To think that all it took was $16,000 for 8 years, rather than $78,000 for 39 years. If I only knew when I was 19 what I know now, I might have made very different choices, especially thinking of that $700,000 difference at age 65. How do we make compounding interest sexy?
Where do we learn the behaviors that make up who we are? For some reason I was retrospective today. Thinking about my childhood, my teens, college, and my early professional career. At each stage I was a different person and I am still growing into who that is today.
As a kid I was definitely strategic (even if I did not know it at the time). I would find a way to con candy out of the old ladies at church (maybe I would not have resorted to it if it was given a little more freely at home). I learned early on that my sister would get sick on rides at the county fair, so if I asked to go on the spinning ones first I could potentially get the rest of her ride tickets. I was often quiet in the presence of my father when I knew he was in a bad mood, I did not dare piss him off. And I was fun and playful. I liked to be silly.
Somehow as I grew into being a teenager, I grew quieter and more introverted. I had seen too much in my life. Death, anger, poverty, sickness, desertion. As I look back at my senior year of high school, I feel a sadness. I barely made it through to graduation. I was lost and sad, but did not really know it at the time. On the outside I probably looked fairly normal. I was social, had friends, was a cheerleader, but my sadness came from not really having a home or parents to ground my day-to-day life. My last three years of high school were spent at a boarding school, so living away from home (that did not exist) sans parents was strange and so different from my classmates and friends. There was no one I could really relate to.
In college, I eventually found my way and I found my voice. That voice evolved into my professional life and experiences. I began to speak up for what I believed in without fear and decided that I had something to say and did not care what others thought of me.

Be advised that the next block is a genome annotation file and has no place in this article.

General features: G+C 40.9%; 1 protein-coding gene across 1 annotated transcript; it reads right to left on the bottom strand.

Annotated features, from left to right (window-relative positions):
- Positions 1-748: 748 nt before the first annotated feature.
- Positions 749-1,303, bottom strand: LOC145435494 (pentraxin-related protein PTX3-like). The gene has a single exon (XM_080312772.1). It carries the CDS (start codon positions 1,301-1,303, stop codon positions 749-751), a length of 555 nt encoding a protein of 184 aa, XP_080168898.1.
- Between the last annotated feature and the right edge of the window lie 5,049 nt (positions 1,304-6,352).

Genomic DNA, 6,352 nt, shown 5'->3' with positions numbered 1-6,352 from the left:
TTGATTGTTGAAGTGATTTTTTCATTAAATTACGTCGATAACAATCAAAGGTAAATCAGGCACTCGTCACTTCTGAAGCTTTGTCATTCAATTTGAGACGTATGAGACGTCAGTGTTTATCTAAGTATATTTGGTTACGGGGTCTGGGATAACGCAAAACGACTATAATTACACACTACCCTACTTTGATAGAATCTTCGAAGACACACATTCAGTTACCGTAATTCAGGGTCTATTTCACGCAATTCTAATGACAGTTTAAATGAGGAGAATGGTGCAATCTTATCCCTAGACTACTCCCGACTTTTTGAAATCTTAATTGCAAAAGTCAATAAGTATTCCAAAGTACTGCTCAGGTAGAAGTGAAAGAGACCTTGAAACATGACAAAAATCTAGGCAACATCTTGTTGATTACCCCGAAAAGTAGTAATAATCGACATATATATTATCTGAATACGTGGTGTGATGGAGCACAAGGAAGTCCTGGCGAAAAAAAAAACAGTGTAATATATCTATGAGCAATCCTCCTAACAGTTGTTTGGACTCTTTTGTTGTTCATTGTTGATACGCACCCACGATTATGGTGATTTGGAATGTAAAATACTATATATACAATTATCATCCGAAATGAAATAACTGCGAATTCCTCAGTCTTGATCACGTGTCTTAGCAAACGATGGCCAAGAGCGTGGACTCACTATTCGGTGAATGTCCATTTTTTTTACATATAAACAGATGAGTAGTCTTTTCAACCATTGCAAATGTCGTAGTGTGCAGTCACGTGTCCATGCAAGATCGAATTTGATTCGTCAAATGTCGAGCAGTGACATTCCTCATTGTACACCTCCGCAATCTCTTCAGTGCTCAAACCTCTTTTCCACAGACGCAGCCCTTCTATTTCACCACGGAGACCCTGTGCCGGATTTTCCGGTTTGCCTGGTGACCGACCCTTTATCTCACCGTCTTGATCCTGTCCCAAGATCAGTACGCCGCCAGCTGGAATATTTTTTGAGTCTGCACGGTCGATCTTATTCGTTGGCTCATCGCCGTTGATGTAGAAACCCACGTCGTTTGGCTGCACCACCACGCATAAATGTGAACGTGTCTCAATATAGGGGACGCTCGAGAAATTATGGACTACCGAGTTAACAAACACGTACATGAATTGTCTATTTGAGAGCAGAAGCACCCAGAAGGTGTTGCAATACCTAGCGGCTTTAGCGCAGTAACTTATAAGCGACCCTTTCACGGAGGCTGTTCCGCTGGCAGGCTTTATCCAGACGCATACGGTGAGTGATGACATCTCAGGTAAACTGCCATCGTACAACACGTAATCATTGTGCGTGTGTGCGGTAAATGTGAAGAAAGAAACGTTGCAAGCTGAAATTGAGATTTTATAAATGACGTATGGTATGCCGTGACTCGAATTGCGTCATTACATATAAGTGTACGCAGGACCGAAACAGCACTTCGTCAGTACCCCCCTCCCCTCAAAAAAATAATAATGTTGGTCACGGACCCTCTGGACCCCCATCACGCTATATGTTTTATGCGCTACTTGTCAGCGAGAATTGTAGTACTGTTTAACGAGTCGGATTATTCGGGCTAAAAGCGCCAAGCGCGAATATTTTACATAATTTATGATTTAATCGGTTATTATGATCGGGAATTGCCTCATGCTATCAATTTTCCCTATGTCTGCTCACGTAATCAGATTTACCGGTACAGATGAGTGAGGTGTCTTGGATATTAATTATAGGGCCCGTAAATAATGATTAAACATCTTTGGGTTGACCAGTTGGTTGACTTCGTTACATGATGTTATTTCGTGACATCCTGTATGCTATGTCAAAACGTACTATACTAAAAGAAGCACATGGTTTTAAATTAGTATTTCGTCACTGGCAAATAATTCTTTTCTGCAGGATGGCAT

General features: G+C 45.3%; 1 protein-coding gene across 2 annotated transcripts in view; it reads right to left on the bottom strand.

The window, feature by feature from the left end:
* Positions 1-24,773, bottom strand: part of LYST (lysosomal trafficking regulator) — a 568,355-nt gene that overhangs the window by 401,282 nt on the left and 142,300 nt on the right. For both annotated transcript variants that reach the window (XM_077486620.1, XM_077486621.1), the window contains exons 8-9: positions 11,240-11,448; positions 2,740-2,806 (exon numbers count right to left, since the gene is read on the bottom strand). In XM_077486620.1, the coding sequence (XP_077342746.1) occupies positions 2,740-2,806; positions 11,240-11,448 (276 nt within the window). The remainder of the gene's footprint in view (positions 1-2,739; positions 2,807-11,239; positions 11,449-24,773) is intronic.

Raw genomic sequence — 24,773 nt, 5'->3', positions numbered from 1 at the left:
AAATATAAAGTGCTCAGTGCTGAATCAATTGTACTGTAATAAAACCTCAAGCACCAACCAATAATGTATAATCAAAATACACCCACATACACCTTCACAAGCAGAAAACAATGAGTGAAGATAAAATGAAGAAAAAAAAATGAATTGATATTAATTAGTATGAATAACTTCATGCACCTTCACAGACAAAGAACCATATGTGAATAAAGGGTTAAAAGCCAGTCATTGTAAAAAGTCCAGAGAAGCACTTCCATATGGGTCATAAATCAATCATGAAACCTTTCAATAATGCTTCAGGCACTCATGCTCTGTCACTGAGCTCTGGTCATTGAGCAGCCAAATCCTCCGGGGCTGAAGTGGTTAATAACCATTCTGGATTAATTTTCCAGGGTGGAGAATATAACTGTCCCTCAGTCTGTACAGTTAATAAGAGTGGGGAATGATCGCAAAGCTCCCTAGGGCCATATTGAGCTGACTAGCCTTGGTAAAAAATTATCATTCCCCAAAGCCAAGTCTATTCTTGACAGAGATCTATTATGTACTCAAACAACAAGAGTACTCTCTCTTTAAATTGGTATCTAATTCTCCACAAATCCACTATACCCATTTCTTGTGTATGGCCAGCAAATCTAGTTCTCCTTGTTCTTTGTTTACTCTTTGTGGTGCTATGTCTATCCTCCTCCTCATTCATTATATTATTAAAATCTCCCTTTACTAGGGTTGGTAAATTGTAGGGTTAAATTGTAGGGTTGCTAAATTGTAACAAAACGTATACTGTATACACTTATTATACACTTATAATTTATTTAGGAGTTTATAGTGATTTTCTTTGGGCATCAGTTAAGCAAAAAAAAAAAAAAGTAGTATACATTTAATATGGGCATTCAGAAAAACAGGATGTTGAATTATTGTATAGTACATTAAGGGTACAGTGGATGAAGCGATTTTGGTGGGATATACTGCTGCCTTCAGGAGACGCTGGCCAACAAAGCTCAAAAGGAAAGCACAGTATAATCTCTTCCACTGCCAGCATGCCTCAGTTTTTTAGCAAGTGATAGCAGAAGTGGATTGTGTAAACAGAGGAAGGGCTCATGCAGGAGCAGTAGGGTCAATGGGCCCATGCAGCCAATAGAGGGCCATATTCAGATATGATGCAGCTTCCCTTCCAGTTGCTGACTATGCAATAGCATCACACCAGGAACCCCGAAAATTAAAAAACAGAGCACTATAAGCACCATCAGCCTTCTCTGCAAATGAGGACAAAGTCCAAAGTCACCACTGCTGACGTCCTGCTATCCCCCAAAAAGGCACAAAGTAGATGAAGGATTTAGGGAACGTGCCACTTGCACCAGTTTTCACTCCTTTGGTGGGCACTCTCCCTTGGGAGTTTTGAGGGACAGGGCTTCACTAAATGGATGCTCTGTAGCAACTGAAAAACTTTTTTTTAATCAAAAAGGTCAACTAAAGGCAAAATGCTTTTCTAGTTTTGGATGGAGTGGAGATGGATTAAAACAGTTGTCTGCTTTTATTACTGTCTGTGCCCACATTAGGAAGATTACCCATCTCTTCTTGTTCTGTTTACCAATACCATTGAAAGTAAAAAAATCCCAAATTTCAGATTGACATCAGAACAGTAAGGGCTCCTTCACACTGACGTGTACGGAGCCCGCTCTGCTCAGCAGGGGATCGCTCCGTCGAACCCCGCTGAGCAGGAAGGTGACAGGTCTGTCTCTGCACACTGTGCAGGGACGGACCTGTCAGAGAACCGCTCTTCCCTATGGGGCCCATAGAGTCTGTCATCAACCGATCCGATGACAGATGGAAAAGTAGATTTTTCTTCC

Throughout it all I have been strategic, relentless, and thrifty. When I decide I want something I figure out how I am going to get it. I had to be that way. No one was taking care of me through high school or college so I learned early on to depend on no one but myself. While I now have people I depend on in my life, there is still always a thread that floats in the back of my mind. Will they drop the ball and I will have to pick it up? Will they follow through with what they said they will do? Each stage of my life has evolved into who I am today. Strategic, sometimes introverted, sometimes extroverted, intuitive, blunt, thrifty, and relentless. I have to trust you, and when I do the rest is history.
Fitting in or not. It is a fact of life. Sometimes we do and sometimes we don’t. What matters most is what we do when that happens. Do we try to change ourselves to fit in, or do we stay true to ourselves and not let who we are go even if it means not fitting in?
You would think that it only happens in school. Right? No, it is part of the world we live in, whether we are in school, at work, with friends, and sometimes even in our families. I definitely struggled at different points in school with fitting in. First, there is the question, do I even like the “cool” kids? Do I want to hang out with them, or are they annoying, mean, you fill in the blank. If there is a desire to hang with those so-called unattainable kids, then maybe you want to solve the magic 8 ball to find out how you can hang with them. You might find though that it is not always what it is cracked up to be.
It happens from toddlers to an old folks home, fitting in is just a fact of life. We all create tribes and cliques. We all have preferences and choices of who joins us. Yet, through it all, the most genuine way to fit in is to be yourself. I can remember countless times in my life when I never really felt I fit in. When I was younger and my mom was sick, my life was different, and it made it hard to relate to my peers. In high school when my mom died, I was back at boarding school within a week, and it made it hard to process and who I wanted in my life at that time.
Eventually something happens in your life and you learn that you just have to stick to who you are, regardless of whether others do not like you for who that is. It was in college when I finally said: “I don’t give a shit what others think. I am going to be me, and if others like that person, great, and if they don’t that is fine too.” We just have to stay true to ourselves, and let the rest happen. Otherwise if we divert from ourselves, it will take us that much longer to find our way home.